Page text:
Monday already seems like ages ago, but at Monday's city school board meeting, some rather important business was taken care of at the end - the very, very end. In fact, it required the board president to hang around after the meeting was over just to make a few things official.
The board approved four contracts that the State Education Department was impatiently waiting on, several of which State Education Commissioner John King has spoken about at length as examples of the "lack of effectiveness" of the Buffalo school district administration:
- The contract with Johns Hopkins University to serve as the lead supervising agency for Lafayette and East high schools.
- The contract with Westminster Foundation to serve as the lead supervisor for Highgate Heights Elementary School 80.
- The contract with Research to Practice, which the district wants to serve as the lead supervisor for Buffalo Elementary School of Technology School 6.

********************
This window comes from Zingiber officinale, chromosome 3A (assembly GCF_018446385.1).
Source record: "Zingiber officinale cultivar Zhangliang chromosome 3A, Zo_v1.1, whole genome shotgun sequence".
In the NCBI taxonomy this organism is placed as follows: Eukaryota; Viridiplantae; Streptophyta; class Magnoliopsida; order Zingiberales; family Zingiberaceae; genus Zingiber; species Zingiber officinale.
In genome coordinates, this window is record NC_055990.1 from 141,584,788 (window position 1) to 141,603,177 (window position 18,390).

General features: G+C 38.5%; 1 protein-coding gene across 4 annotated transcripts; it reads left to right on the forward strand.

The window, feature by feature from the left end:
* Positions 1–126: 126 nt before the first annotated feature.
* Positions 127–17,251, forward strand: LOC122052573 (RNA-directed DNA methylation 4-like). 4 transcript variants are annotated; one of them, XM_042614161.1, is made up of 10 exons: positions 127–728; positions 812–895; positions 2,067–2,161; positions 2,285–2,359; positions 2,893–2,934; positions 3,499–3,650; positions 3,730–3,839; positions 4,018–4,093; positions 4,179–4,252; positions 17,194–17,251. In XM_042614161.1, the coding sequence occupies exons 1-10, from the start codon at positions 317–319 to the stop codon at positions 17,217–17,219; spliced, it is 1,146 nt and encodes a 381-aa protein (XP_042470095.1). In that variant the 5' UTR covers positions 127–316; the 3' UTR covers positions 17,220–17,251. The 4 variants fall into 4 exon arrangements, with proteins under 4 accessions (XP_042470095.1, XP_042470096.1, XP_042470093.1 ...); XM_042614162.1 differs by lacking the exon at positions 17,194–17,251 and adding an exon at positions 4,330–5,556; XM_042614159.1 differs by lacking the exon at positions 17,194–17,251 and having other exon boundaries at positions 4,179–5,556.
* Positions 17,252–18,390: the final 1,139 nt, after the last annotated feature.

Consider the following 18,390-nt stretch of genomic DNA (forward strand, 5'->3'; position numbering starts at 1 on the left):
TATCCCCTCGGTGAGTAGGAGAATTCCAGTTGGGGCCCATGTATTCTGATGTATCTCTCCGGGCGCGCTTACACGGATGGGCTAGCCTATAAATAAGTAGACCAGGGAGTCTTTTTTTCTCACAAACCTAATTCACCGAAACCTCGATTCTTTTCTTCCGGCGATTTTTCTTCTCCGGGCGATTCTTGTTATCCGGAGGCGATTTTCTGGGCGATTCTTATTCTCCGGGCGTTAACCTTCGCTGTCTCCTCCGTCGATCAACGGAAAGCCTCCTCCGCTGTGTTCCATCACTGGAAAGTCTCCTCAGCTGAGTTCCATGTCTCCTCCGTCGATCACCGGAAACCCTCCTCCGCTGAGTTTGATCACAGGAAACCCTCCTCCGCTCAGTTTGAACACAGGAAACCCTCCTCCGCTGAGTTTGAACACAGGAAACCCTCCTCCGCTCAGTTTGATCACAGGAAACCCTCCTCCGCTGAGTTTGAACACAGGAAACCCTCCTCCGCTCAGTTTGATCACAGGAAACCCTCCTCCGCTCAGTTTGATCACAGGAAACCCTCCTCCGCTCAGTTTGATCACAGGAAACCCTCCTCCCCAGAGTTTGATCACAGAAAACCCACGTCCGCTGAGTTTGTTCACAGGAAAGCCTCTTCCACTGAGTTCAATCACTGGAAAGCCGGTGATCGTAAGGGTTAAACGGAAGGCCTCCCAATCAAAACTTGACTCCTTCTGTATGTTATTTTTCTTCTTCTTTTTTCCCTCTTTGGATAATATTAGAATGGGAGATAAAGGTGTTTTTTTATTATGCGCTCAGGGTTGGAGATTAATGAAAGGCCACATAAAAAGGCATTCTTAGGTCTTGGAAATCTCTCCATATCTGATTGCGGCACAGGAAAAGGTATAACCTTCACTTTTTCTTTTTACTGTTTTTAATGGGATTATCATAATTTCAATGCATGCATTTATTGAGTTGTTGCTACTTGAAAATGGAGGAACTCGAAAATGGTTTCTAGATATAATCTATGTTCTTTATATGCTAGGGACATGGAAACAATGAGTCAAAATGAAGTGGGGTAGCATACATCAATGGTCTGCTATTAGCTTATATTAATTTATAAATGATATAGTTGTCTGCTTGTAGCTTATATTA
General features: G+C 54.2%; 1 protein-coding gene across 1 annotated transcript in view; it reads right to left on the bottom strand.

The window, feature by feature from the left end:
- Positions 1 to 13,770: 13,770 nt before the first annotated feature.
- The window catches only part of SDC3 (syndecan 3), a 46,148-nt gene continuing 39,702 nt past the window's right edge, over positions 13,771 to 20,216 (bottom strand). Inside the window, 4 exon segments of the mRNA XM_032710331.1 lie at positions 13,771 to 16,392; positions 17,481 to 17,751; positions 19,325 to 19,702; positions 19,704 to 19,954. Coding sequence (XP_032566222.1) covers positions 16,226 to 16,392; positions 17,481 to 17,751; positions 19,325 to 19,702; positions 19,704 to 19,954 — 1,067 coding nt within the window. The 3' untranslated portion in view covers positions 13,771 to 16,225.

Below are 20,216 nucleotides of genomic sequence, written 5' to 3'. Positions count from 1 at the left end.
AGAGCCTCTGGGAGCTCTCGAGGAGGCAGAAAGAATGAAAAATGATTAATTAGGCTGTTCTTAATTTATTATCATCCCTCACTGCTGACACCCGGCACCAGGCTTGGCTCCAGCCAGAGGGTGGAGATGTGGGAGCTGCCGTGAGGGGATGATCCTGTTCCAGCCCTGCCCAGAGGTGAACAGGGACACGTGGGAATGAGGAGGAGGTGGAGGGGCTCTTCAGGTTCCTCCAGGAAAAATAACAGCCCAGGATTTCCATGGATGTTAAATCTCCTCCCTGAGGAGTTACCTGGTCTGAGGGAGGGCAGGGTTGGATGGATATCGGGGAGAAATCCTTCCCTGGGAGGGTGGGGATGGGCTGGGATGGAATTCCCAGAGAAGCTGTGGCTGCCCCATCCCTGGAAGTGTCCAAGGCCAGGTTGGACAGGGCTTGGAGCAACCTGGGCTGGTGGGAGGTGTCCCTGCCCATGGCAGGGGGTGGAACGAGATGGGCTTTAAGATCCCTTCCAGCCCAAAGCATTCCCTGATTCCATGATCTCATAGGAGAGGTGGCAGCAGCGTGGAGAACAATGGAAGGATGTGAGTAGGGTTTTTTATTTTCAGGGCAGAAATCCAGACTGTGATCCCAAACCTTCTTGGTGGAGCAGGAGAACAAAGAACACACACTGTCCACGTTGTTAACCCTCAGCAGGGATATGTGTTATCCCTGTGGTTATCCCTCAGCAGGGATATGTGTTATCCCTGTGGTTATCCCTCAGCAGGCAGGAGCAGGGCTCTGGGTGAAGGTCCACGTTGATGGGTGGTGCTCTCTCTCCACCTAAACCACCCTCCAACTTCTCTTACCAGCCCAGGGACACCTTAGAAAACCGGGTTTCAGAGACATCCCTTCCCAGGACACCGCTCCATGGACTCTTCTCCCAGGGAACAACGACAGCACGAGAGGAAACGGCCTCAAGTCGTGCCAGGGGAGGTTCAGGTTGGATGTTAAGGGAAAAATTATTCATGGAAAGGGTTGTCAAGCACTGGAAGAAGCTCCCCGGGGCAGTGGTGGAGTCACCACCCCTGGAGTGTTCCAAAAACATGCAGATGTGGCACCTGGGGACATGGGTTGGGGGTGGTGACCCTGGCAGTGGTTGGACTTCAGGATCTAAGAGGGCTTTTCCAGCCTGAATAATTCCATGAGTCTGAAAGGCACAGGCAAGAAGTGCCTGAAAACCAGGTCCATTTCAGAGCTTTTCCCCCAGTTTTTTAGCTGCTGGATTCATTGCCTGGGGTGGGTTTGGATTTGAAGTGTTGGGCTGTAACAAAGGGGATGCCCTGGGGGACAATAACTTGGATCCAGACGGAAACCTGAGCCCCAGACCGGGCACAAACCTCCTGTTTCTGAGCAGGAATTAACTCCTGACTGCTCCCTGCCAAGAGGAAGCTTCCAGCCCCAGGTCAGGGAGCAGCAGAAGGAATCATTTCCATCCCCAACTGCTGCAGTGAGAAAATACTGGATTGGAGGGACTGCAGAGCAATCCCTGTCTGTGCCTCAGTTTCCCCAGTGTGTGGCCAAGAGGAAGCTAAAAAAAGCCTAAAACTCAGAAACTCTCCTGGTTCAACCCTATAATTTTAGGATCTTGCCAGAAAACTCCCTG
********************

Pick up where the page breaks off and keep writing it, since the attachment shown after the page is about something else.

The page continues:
In his comments last week to The Buffalo News editorial board, King referred several times to the Westminster Foundation contract as proof that the district has serious difficulty submitting approvable plans.
"I want to bring up School 80 again, which illustrates that this is not just an East and Lafayette problem," he said. "This is a district problem."
Then, with a surprising level of detail, he went on to describe how the district submitted a grant application for Highgate Heights Elementary School 80, naming Westminster Foundation as the lead supervisor for that school. But the district didn't submit a signed contract agreement with the foundation as part of its grant application. King sounded genuinely appalled that the district failed to complete this basic requirement.
In lieu of an actual contract with the foundation, affiliated with Westminster Community Charter School and M&T Bank, the district substituted a memo and tried to pass it off as a contract agreement "knowing it wasn't," King said.
On Monday, the school board finally approved the contract for Highgate Heights School 80. But that contract, and others, weren't actually seen by the board in final form because the district staff was still furiously working on them even after the board meeting adjourned. That left board President Barbara Nevergold and district lawyer Rashondra Martin to wait around awhile until the documents could be brought in for their signatures.
All the contracts managed to get signed and sent to the state Monday less than an hour before the close of business. Talk about a deadline!